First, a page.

A DRM implementation, obviously, entails more than technology. There are complex legal and policy issues implicit in any DRM implementation, as well as a need to support gradations of risk. The FDRM project is a first step for VidMid in testing the hypothesis that it is possible to develop a DRM solution to meet R&E requirements — it does not attempt to address all of these complexities. Our approach to the DRM problem is focused on flexible access management rather than enforcement of rights after the user has legitimately accessed the resource. Our primary goal in this article is to present a reference architecture for FDRM to demonstrate how emerging middleware infrastructure might be leveraged as a foundation and framework for an effective DRM implementation.

FDRM Design Principles

The FDRM project is based on the following design principles and concepts:

  1. FDRM is founded on directory services infrastructure and identity management principles currently in use and emerging in Higher Education today.
  1. Although interoperable with any authentication and authorization mechanism, FDRM is modeled on the Shibboleth project as described in the Shibboleth Architecture Draft v05 [SHIB ARCHITECTURE].
2.1 FDRM employs existing Shibboleth federated authentication and authorization mechanisms and uses open source protocols, such as the Security Assertions Markup Language [SAML] and the Simple Object Access Protocol [SOAP].
2.2 FDRM is founded on the Shibboleth model for inter-realm trust and establishment of trust communities.
2.3 FDRM shares Shibboleth's core design principle of maintaining privacy of the user.
2.4 Rights and content administration are federated in FDRM in the manner of Shibboleth's federated authentication and authorization model.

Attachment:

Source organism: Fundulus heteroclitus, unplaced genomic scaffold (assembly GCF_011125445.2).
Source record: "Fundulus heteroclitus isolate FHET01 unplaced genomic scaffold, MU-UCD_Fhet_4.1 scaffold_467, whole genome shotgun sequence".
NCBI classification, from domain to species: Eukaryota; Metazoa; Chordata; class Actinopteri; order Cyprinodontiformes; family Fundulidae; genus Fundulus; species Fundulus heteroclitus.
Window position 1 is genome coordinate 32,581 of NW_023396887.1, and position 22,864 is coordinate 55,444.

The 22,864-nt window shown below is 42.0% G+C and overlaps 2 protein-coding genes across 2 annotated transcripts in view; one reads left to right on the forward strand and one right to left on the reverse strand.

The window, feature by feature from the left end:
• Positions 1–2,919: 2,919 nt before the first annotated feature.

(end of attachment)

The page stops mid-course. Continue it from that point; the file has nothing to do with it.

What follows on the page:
1. FDRM is designed to be extensible, include broader access controls in future phases, and to interoperate with commercial mechanisms for rights enforcement.
  1. FDRM is designed to interoperate with existing enterprise directories, rights, descriptive and administrative metadata schemas, commercial DRM systems, and user-level Public Key Infrastructure (PKI).
  1. FDRM is designed to scale for campus/enterprise implementations.
  1. FDRM is designed to support secure messaging, maintain integrity of content, protect intellectual property, and ensure the integrity of rights and descriptive metadata.
  1. FDRM uses open standards and protocols. New code or standards developed will be placed in the public domain.
  1. FDRM is designed to be applicable to all media types, formats and standards.

Why Shibboleth?

FDRM is designed for use with any authentication and authorization2 system, be it simple .htaccess files, Windows Domain Authentication [WDA], or LDAP authentication modules [LDAP]. The architecture presented here is modeled on the Internet2 Shibboleth project [SHIB]. The Shibboleth model and architecture make a compelling foundation on which to build FDRM, since it is designed for federated application, built on open source XML-based messaging standards and open source directories, and is extensible, as our proposed reference architecture demonstrates. Shibboleth is also predicated on the establishment of trust communities. Most significantly, Shibboleth's emphasis on user privacy is one that is wholly shared by FDRM. This emphasis will mark a significant distinction between the FDRM solution and some current commercial DRM systems. The ability to track usage, protect the integrity of a resource, and manage version control is possible in FDRM, without compromising the privacy of the individual. In addition to applying the federated authentication and authorization mechanisms of Shibboleth, FDRM federates asset management.

The Shibboleth Architecture

The following extract is from the Shibboleth-Architecture Draft v.05 [SHIB EXTRACT]. (A glossary of Shibboleth and FDRM terms is provided at the end of this document).